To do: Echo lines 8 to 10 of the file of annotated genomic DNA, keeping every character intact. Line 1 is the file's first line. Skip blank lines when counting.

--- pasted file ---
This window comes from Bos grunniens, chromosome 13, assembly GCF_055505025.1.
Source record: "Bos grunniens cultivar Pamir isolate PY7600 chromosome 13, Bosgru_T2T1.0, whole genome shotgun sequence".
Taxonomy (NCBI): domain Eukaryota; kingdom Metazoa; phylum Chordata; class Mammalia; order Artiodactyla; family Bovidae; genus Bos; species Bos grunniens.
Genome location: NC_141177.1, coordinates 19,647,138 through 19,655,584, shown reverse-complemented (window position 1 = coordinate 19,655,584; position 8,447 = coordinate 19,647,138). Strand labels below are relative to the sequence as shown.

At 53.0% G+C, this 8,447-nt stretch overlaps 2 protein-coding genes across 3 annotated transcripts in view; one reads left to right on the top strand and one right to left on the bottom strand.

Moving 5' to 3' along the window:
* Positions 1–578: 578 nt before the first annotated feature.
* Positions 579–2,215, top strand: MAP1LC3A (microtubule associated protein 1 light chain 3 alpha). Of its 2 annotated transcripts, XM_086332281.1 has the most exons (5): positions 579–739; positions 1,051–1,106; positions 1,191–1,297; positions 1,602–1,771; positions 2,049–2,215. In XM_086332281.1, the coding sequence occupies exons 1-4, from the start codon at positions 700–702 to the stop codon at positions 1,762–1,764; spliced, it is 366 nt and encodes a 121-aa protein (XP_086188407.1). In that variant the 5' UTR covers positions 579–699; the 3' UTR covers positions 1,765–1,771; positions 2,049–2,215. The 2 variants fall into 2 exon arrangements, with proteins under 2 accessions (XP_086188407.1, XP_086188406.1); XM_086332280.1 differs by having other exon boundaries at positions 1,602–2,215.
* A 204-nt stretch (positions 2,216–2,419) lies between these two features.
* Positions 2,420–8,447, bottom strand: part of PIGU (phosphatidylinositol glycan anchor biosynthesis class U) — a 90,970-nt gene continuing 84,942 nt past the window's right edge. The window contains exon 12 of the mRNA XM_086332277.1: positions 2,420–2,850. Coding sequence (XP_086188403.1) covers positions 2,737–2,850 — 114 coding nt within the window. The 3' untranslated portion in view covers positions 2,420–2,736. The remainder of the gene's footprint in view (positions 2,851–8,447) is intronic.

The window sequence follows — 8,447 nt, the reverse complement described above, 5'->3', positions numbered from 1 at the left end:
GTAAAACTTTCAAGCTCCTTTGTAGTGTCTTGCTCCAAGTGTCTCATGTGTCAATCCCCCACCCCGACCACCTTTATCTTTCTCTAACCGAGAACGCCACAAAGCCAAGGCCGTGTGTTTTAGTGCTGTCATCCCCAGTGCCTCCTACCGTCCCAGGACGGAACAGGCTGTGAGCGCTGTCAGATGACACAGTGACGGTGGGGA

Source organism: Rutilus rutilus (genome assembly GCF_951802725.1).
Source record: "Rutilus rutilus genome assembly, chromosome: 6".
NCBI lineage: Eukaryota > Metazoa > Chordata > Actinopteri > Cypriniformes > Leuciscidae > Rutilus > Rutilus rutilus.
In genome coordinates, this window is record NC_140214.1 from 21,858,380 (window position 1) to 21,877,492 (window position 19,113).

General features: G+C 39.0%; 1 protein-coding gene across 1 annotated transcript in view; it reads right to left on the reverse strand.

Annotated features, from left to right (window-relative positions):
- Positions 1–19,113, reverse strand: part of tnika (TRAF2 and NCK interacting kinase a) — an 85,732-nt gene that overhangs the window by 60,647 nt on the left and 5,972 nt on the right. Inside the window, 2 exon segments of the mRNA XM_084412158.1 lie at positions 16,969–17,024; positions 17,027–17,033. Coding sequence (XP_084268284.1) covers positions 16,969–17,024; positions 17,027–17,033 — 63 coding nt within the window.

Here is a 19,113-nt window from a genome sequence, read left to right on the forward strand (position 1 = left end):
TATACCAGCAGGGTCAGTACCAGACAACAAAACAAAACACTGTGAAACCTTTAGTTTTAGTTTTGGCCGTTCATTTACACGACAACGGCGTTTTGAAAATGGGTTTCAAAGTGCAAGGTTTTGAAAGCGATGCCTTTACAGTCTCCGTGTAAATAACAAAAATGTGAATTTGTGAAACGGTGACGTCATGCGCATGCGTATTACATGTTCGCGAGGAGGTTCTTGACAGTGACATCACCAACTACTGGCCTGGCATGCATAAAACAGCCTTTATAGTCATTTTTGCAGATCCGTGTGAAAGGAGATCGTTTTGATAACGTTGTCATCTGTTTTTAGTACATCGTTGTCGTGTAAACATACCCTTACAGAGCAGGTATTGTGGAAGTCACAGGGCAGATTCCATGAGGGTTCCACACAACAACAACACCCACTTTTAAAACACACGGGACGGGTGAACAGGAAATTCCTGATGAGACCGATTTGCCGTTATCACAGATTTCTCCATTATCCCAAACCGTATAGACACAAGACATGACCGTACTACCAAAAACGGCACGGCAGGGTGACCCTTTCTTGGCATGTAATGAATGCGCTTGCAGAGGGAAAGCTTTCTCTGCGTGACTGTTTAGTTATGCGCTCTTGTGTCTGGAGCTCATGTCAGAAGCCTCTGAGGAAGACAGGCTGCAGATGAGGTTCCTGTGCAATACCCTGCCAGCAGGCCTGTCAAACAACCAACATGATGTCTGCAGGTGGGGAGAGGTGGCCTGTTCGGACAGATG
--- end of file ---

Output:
* Positions 579–2,215, top strand: MAP1LC3A (microtubule associated protein 1 light chain 3 alpha). Of its 2 annotated transcripts, XM_086332281.1 has the most exons (5): positions 579–739; positions 1,051–1,106; positions 1,191–1,297; positions 1,602–1,771; positions 2,049–2,215. In XM_086332281.1, the coding sequence occupies exons 1-4, from the start codon at positions 700–702 to the stop codon at positions 1,762–1,764; spliced, it is 366 nt and encodes a 121-aa protein (XP_086188407.1). In that variant the 5' UTR covers positions 579–699; the 3' UTR covers positions 1,765–1,771; positions 2,049–2,215. The 2 variants fall into 2 exon arrangements, with proteins under 2 accessions (XP_086188407.1, XP_086188406.1); XM_086332280.1 differs by having other exon boundaries at positions 1,602–2,215.
* A 204-nt stretch (positions 2,216–2,419) lies between these two features.
* Positions 2,420–8,447, bottom strand: part of PIGU (phosphatidylinositol glycan anchor biosynthesis class U) — a 90,970-nt gene continuing 84,942 nt past the window's right edge. The window contains exon 12 of the mRNA XM_086332277.1: positions 2,420–2,850. Coding sequence (XP_086188403.1) covers positions 2,737–2,850 — 114 coding nt within the window. The 3' untranslated portion in view covers positions 2,420–2,736. The remainder of the gene's footprint in view (positions 2,851–8,447) is intronic.